7. We may add, lastly, that the common interpretation, which understands Christ by David, and takes all the rest literally, must inevitably tend to justify the Jew in his unbelief. For he naturally says, Your Messiah has not done the thing you yourselves hold must be done, to fulfil the prophecy; he has not set up his throne in Canaan, and gathered Israel there, and re-established the old worship in its purity; this was the very purpose for which he was to appear, and we must wait till he comes to do it. On the basis of the literal interpretation, there seems no satisfactory answer to this; and it is well known, that, since it has become prevalent, many Jews believe that Christians are coming over to their view of the matter. We are not surprised to hear, as we have heard, of converted Jews declaring, that with such a mode of interpretation, they would go back to Judaism.
In 1840 Fairbairn was the minister of Bridgeton Parish in Glasgow. He was one of about 450 ministers who left the Church of Scotland in 1843, and formed the Free Church of Scotland, in a schism known as the Disruption. The issue of contention was the Church’s relationship with the State. Fairbairn was appointed Professor of Theology at the Free Church Theological College in Aberdeen in 1853. He was elected Moderator of the Free Church’s General Assembly in 1864.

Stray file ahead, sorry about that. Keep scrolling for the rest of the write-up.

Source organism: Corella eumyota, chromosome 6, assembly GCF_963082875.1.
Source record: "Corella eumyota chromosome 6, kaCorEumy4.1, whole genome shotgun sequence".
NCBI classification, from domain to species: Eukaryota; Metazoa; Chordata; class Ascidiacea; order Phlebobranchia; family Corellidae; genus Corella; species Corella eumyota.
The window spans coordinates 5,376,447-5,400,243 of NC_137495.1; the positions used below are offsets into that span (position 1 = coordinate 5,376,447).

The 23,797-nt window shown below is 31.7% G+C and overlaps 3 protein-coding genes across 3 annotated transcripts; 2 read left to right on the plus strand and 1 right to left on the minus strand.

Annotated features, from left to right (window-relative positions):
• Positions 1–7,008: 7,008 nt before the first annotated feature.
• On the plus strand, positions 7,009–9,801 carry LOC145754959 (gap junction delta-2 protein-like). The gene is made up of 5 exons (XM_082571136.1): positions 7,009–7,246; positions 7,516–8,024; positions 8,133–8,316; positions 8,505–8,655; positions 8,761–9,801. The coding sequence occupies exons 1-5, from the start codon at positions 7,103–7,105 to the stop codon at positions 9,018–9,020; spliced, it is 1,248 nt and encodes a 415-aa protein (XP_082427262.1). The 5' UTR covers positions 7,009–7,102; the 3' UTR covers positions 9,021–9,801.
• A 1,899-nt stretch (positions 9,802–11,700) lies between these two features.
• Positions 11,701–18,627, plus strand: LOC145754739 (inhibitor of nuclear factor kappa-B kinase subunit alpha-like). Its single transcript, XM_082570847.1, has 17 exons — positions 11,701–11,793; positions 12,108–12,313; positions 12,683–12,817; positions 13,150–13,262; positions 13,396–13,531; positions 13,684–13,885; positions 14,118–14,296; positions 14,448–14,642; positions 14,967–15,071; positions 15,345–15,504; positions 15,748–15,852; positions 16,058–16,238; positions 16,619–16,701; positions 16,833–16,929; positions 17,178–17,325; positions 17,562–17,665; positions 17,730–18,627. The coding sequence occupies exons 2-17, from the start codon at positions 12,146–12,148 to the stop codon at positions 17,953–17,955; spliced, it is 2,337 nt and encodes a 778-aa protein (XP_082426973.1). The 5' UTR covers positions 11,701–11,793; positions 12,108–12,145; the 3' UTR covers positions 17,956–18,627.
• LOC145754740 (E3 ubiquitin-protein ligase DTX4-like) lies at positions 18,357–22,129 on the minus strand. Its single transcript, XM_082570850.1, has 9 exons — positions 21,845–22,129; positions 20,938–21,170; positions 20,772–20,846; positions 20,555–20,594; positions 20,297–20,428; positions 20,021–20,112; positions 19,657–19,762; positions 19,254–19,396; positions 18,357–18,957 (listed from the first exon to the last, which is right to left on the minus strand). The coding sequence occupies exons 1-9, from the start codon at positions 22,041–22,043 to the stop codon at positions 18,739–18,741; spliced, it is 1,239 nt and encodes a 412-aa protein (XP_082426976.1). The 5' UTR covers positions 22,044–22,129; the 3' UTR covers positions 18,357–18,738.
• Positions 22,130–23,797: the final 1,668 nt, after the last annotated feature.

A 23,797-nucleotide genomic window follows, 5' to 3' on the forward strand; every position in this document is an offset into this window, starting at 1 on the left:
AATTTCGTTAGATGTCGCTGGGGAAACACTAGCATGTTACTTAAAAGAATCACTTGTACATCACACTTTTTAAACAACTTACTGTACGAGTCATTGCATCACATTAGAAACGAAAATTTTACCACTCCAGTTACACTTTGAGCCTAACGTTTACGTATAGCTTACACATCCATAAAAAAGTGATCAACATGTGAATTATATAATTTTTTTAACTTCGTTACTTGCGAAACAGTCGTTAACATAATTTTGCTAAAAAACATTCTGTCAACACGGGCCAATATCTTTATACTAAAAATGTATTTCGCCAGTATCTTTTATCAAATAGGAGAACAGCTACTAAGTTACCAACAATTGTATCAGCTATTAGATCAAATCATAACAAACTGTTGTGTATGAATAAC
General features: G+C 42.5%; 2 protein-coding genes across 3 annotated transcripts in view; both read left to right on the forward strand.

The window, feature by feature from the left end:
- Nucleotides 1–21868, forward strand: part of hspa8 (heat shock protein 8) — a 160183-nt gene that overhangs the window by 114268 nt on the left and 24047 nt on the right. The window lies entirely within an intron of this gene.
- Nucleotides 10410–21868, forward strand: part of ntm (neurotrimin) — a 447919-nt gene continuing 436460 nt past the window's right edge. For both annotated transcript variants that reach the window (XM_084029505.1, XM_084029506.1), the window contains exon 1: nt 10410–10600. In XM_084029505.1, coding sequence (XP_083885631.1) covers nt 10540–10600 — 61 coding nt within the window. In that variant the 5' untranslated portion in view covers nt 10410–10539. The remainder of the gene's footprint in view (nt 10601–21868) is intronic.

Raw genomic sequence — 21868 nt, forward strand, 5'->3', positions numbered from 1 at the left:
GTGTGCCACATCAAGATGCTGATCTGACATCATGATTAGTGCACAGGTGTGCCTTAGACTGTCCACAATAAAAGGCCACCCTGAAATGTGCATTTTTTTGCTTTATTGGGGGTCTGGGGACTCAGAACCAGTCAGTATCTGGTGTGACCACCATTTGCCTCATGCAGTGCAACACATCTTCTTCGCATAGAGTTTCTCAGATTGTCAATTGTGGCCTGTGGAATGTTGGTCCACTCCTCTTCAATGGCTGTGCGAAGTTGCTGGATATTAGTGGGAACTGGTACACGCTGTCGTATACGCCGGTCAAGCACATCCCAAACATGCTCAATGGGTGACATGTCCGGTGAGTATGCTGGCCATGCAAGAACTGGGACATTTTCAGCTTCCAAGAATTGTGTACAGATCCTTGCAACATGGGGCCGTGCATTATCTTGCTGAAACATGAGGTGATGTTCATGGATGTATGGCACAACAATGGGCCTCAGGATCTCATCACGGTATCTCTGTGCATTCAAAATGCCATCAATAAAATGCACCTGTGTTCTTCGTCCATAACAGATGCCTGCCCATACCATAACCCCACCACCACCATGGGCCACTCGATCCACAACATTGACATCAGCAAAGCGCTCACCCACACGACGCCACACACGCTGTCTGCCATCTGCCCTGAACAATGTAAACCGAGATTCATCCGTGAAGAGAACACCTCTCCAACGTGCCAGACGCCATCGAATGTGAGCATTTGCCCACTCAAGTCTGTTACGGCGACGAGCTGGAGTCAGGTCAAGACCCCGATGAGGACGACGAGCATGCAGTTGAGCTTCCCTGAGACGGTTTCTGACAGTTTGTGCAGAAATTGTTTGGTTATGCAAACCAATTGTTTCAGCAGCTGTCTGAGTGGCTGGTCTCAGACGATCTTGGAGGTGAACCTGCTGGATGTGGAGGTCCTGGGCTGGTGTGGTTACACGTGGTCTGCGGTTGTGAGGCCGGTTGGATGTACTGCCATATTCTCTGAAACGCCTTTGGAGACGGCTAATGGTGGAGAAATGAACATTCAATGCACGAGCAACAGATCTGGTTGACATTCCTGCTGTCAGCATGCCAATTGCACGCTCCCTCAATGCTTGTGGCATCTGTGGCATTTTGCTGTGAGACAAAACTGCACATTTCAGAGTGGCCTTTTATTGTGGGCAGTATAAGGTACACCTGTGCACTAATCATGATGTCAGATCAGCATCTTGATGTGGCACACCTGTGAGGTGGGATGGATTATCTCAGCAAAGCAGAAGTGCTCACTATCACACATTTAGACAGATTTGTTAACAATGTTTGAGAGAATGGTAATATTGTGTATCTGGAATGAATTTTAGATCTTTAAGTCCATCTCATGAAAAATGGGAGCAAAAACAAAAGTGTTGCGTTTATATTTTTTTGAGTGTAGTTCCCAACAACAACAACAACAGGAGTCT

In his 1840 article on the Jews, Fairbairn supported the idea of the future restoration of Jews to the promised land, but the same prophecies that speak of a restoration to the land also speak of their reconciliation to God, and imply conversion to the Christian faith. In the gospel, however, “neither Greek nor Jew, circumcision nor uncircumcision, Barbarian, Scythian, bond nor free.” [Colossians 3:11] In the New Testament the tokens of the old covenant are identified as types and shadows of spiritual things that are possessed by all of the saints. Thus the literal land promised to the descendants of Abraham must be reinterpreted. This is evident even in the Old Testament. For example, Isaiah said:
For, behold, I create new heavens and a new earth: and the former shall not be remembered, nor come into mind.